'But the members themselves will have to make that decision,' Carter said Tuesday.
Augusta National, home of the Masters , has been at the center of a dispute for not allowing female members.
Martha Burk, head of the National Council of Women's Organizations, urged the club to invite a woman to join. Club chairman Hootie Johnson responded that he would not do so 'at the point of a bayonet.'
'I think that the present administration of the Masters has not been very wise with the statement,' Carter said, referring to the club located in his home state of Georgia. 'I think it should have been handled in a much more expeditious way and a harmonious way.'
Last month, the American Civil Liberties Union filed a federal lawsuit against the city of Augusta, Ga., hoping to gain permission to protest at the Masters next week. The suit was filed on behalf of Burk after a sheriff denied her request to hold a one-day protest at the private club's front gate during the tournament.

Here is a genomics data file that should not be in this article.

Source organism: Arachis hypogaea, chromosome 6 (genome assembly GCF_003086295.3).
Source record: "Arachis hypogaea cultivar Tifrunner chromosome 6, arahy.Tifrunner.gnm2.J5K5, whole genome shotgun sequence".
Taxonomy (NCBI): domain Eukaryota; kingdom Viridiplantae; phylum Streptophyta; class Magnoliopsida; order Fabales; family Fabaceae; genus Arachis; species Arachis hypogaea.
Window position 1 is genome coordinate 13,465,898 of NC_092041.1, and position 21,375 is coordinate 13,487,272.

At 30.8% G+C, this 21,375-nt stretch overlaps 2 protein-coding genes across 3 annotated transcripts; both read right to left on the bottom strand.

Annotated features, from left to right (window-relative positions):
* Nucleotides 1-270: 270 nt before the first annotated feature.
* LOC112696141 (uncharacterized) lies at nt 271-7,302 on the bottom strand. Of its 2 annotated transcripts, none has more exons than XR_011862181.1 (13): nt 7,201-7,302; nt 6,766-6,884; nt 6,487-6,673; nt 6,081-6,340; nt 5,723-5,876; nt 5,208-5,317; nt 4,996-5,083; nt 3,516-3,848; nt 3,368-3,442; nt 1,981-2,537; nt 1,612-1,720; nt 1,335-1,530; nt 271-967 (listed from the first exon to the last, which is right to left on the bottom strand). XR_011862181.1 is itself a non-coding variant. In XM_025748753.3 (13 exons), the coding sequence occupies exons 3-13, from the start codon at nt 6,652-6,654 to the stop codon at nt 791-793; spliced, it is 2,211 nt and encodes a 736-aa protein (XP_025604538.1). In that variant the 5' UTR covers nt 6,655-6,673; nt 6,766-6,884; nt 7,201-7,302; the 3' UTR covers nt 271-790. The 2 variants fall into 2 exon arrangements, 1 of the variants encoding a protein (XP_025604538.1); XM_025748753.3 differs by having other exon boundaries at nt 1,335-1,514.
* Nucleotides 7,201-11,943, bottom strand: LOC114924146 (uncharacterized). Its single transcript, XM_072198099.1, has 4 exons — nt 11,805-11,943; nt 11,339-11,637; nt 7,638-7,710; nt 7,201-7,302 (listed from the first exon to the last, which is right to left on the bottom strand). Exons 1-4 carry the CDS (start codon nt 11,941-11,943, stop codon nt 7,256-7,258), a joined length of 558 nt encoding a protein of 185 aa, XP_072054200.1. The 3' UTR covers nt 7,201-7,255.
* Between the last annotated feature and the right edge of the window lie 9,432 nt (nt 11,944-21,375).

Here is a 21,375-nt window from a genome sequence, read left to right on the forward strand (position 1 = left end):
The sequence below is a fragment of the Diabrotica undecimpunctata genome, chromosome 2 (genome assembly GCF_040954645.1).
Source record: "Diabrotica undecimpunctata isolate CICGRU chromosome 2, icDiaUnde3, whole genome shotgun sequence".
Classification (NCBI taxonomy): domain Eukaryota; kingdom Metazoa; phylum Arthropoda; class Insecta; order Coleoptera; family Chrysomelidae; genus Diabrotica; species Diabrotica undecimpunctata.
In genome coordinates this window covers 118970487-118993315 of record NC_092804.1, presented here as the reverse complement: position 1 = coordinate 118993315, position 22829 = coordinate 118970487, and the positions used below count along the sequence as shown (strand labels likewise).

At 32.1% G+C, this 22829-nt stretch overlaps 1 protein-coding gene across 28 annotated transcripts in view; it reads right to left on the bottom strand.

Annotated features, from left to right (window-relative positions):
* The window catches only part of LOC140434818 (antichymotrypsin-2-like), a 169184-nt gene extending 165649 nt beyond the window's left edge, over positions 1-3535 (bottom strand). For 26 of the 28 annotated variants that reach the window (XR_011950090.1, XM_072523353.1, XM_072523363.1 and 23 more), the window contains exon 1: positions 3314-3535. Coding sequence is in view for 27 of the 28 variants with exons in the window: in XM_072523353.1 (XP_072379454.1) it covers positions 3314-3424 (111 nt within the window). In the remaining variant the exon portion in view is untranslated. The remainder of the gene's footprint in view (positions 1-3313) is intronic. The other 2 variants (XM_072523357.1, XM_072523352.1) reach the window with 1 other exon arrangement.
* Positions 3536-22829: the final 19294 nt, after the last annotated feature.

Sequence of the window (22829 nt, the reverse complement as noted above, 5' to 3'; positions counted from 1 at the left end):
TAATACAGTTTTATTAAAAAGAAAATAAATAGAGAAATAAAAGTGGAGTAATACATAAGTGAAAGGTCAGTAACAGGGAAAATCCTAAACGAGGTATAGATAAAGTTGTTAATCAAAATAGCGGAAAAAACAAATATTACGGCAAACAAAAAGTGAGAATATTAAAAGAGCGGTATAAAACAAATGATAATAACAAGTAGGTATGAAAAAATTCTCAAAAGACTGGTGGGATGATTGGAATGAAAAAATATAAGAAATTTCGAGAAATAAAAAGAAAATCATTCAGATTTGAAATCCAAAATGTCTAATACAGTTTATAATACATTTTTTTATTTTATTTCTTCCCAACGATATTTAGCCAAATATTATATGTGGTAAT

The ACLU contends Augusta's law regulating public protests violates free-speech rights.
Carter was in Little Rock for the opening of the Jackson T. Stephens Spine and Neurosciences Institute at the University of Arkansas for Medical Sciences. Stephens is a former chairman of Augusta National.
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